Ubud, 9 March 2016 — As the night fell and the Balinese prepared for Nyepi, their New Year's Day of Silence, they brought out and faced their Ogoh-Ogoh, gigantic effigies of mythological demons they made to be burned after a majestic parade. What can we learn from their culture?
Spiritual pollution and self-purification
Each effigy carried through the streets was made by a local community, including youth, with the intention to purify their environment from spiritual pollution created by humans, and to bewilder evil spirits so that they stop bothering human beings.
The Balinese regard their burning of the effigies—after making them dance to throw them off balance in the boisterous parade—as a symbol of self-purification for starting the new year, when the entire island shuts down for a day.
From comments online it seemed that many other places in our world today could do with a Day of Silence, and that there are lessons to be learned from Balinese culture with its focus on harmonizing the spiritual, social and environmental drivers of wellbeing and prosperity (Tri Hita Karana).
International Women's Day
This year, the Balinese parade of demons was held on International Women's Day, spurring us to reflect on the inconvenient truth of pervasive and persistent gender inequalities that continue to jeopardize our world's peace, happiness and sustainable development.
How ready are we in our societies to face our powerful gender demons, now that the world has adopted Gender Equality as one of the 17 Sustainable Development Goals? Can we show ourselves to be as mindful for change as the Balinese are when they face their Ogoh-Ogoh demons and carry them through the streets before burning them?
Here is what the world community agreed in September 2015 in Goal 5: that by 2030 we will "achieve gender equality and empower all women and girls." The targets of this global goal by 2030 include ending "all forms of discrimination against all women and girls everywhere," and "eliminating all forms of violence against all women and girls in the public and private spheres, including trafficking and sexual and other types of exploitation."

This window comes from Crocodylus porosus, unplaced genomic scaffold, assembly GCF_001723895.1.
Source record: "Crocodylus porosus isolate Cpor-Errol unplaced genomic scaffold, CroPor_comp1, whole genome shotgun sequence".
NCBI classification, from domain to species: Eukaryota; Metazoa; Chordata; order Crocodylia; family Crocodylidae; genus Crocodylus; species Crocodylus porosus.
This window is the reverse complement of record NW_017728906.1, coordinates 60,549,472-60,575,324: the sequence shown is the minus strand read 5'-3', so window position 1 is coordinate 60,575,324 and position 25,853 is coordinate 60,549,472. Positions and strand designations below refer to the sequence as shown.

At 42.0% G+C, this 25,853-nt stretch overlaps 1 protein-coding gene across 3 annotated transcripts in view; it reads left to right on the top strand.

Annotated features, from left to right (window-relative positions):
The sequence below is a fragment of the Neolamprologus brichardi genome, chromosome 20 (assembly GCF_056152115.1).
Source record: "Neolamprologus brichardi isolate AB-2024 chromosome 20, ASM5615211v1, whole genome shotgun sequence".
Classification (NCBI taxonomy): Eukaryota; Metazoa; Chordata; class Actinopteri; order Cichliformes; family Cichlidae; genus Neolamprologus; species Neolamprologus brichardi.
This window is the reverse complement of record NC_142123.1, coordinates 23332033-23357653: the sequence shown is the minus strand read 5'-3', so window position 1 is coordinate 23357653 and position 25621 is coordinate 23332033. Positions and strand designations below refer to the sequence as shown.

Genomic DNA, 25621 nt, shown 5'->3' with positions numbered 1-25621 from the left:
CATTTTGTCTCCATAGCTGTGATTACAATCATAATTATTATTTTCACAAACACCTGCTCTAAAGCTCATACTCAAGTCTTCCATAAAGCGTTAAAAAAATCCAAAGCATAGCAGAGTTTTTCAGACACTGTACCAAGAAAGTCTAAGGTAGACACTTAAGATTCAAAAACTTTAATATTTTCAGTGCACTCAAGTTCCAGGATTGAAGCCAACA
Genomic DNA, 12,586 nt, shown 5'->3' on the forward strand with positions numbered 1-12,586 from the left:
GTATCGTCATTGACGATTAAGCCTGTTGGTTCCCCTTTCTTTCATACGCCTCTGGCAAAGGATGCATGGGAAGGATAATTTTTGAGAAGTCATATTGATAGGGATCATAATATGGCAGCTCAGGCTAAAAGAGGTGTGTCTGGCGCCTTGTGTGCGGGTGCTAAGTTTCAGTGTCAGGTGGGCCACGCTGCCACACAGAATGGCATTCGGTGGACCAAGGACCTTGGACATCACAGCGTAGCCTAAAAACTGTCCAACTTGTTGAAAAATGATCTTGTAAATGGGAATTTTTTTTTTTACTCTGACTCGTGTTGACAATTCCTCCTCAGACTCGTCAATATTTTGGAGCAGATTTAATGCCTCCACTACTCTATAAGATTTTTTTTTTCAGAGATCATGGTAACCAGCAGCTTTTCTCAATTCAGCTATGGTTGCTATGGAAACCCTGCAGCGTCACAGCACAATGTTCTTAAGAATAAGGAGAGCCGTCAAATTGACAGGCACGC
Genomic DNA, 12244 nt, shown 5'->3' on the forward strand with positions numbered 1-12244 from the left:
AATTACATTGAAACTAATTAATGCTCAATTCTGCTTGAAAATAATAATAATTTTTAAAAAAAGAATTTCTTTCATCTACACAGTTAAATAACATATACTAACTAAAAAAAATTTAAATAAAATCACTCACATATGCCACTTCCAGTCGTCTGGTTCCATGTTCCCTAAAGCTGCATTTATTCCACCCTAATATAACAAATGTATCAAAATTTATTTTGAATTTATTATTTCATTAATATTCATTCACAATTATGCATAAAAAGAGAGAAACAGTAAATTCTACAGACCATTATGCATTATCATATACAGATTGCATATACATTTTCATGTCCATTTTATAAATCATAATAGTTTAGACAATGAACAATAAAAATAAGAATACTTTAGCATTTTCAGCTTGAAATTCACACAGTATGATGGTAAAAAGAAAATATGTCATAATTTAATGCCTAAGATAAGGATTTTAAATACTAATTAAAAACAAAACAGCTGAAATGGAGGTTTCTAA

There is no time to loose in taking action to reach this ambitious Global Goal. From United Nations information we know that in our world today:
Only half of the world’s working-age women are in the labor force, compared to 77 percent of working-age men.
Most women still earn significantly less than their male counterparts do in the same job.
At least 62 million girls are still denied an education all over the world.
One in three women worldwide have experienced violence in their lifetime.
Only 22 percent of all national parliamentarians are female.
Only 30 percent of the world's researchers are women.
50 countries have yet to recognize the equality of men and women in their constitutions.
Facing our demons
While progress has been made over the past decades, why does our world still show such poor results in gender equality for women and girls? The reasons will vary among societies around the world. Or do they really?
In combating discrimination against women and girls, sustained results will require a transformation of the prevailing mindsets of both men and women. And the best place to start, as shown by the Balinese custom for purification, is to look at our own demons, in our own mind, and in the norms and values of the communities and societies we live in.
Here are three important questions to consider:
- How can societies continue to allow and even promote gender inequality?
- What ways do we have to change this mindset of discrimination?
- When will we start making a difference where we are?
Empowering women leaders
In many countries, young leaders see more clearly how change can happen, and they are already stepping up to make a difference. Many of them are women.
Developing more women leaders is one of the most effective actions we can take for gender equality, and it is a good way to challenge our gender demons and make change happen, starting in our own communities, and with all the help we can get.
By empowering more women leaders we will do more than promoting gender equality. We will nurture more peace, happiness and sustainability when we advance gender equality today. Empowering women leaders is the key to creating a livable planet.